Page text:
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Massive Petra monument 'hiding in plain sight'

The World Heritage Site at Petra, Jordan still has a few secrets -- one of which has just been discovered thanks to aerial technology.

Aerial photo of the monument, with architectural details and dimensions.
Photo by I. Labianca, graphics by J. Blanzy; Bulletin of The American Schools of Oriental Research

A monumental structure has been discovered at the World Heritage Site of Petra, the ancient city carved into the cliffs of Jordan in the Middle East.

The previously unknown structure was discovered thanks to satellite imagery from Google Earth, satellites WorldView-1 and WorldView-2, and drones sent to photograph the site. It's located about 800 metres south of Petra's centre, According to a study published in the Bulletin of The American Schools of Oriental Research,

The structure is large, about as long as an Olympic pool and twice as wide. It consists of a platform measuring 56 by 49 metres (184 by 161 feet), with a smaller platform on top, measuring 8.5 by 8.5 metres (28 by 28 feet). This second platform was originally paved with flagstones, and its east side had once been lined with a row of columns topping a giant staircase, National Geographic reports.

It's unlike anything else at the site.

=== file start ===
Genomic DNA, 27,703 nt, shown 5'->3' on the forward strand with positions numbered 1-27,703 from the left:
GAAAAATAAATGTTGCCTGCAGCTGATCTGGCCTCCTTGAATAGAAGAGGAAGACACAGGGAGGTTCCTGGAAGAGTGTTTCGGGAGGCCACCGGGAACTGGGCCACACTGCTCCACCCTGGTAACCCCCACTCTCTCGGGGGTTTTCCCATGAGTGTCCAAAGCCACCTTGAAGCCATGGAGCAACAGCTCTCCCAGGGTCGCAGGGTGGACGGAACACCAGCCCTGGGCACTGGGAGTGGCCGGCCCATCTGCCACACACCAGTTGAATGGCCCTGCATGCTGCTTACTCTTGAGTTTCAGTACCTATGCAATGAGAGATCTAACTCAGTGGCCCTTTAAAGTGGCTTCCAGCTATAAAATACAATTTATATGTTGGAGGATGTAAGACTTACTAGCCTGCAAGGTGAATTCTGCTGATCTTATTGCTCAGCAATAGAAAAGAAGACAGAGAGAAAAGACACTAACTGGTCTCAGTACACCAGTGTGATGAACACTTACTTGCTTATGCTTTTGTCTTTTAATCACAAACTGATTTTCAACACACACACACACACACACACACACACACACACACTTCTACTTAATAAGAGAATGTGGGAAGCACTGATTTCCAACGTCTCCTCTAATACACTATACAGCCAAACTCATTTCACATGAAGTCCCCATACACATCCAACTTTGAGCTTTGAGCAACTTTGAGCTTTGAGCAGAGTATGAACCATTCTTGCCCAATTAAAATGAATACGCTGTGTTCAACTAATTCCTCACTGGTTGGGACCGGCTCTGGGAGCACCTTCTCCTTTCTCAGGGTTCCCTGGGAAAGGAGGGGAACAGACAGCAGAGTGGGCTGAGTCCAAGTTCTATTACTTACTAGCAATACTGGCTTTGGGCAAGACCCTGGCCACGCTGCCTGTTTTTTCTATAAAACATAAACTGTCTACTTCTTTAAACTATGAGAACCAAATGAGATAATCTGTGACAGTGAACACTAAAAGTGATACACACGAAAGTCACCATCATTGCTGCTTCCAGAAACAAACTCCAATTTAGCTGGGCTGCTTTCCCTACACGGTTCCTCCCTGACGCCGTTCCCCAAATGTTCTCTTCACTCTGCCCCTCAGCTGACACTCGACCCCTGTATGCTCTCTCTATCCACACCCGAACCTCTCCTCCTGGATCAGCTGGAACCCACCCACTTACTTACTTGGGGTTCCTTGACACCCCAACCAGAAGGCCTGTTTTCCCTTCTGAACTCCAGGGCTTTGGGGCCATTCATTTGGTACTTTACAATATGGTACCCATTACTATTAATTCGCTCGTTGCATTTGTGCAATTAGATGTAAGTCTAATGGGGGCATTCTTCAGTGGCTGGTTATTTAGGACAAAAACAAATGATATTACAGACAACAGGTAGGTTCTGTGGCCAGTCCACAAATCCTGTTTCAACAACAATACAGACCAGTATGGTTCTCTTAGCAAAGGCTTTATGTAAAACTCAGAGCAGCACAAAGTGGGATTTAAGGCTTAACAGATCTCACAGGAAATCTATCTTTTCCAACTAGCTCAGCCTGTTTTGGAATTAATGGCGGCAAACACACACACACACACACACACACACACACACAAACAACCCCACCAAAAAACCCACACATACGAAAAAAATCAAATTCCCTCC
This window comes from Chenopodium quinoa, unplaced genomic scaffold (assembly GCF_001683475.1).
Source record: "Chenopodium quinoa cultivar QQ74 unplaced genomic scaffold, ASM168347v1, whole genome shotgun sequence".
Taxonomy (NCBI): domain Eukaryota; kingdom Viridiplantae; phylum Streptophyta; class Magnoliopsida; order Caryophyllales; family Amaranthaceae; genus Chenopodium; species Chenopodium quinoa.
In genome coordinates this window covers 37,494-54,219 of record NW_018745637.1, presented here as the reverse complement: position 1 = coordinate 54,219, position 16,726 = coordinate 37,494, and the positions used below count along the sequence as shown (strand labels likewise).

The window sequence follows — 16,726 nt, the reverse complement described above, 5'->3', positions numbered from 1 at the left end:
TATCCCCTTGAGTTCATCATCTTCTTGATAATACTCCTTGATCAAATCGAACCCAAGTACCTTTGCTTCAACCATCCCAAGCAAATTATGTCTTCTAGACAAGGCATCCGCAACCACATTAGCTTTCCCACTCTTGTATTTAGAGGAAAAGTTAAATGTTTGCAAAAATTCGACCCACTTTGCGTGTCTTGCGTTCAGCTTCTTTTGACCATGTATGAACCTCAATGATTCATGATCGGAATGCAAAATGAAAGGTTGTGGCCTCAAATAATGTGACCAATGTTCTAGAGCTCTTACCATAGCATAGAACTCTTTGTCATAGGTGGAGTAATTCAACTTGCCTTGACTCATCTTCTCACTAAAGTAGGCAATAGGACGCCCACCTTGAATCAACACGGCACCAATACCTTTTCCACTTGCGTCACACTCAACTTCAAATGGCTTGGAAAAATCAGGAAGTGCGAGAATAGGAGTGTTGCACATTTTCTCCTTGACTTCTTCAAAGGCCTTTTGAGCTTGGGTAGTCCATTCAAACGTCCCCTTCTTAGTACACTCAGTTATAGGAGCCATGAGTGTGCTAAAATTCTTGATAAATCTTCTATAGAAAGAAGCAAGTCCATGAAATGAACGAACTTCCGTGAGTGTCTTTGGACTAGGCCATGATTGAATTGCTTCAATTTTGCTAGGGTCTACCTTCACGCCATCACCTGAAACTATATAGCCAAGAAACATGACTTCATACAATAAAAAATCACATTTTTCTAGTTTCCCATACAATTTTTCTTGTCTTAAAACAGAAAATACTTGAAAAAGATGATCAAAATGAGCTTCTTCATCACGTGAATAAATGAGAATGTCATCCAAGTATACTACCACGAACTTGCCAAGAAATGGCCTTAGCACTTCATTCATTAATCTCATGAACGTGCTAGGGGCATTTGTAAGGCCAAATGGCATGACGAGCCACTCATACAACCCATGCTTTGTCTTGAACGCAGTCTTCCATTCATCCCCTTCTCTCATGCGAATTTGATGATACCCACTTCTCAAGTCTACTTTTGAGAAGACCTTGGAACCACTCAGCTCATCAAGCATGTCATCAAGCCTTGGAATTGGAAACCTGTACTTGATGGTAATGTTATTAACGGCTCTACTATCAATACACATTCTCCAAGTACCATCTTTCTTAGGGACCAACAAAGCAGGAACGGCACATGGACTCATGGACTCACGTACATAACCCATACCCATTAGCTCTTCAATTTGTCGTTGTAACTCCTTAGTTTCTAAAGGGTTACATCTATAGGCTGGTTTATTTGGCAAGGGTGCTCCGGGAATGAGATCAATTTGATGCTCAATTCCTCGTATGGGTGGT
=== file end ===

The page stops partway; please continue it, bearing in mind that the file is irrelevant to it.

According to the archaeologists who wrote the paper, National Geographic fellow Sarah Parcak and executive director of the Council of American Overseas Research Centers Christopher Tuttle, it probably had a ceremonial function, and was built very early. Petra dates back to the fourth century BC, and pottery on the structure dates back to the middle of the second century BC.

Further research on the site is pending, but the discovery is evidence of the strength of high-resolution satellite imagery as a tool for revealing sites of archaeological interest, and of drones for scouting.

"Given the discoveries at Petra, WV-1 and WV-2 satellite imagery analysis has much to offer other archaeological projects, especially at well-known sites with similar environmental conditions, where new (and surprising) discoveries continue to make headlines," the study concludes.

"Ultimately, satellites allow us to see, think, and visualise past landscapes differently. It appears that they are now a standard archaeological tool, and one that should be used with more frequency, as we take much for granted in terms of what is left to discover, even when monuments are hiding in plain sight."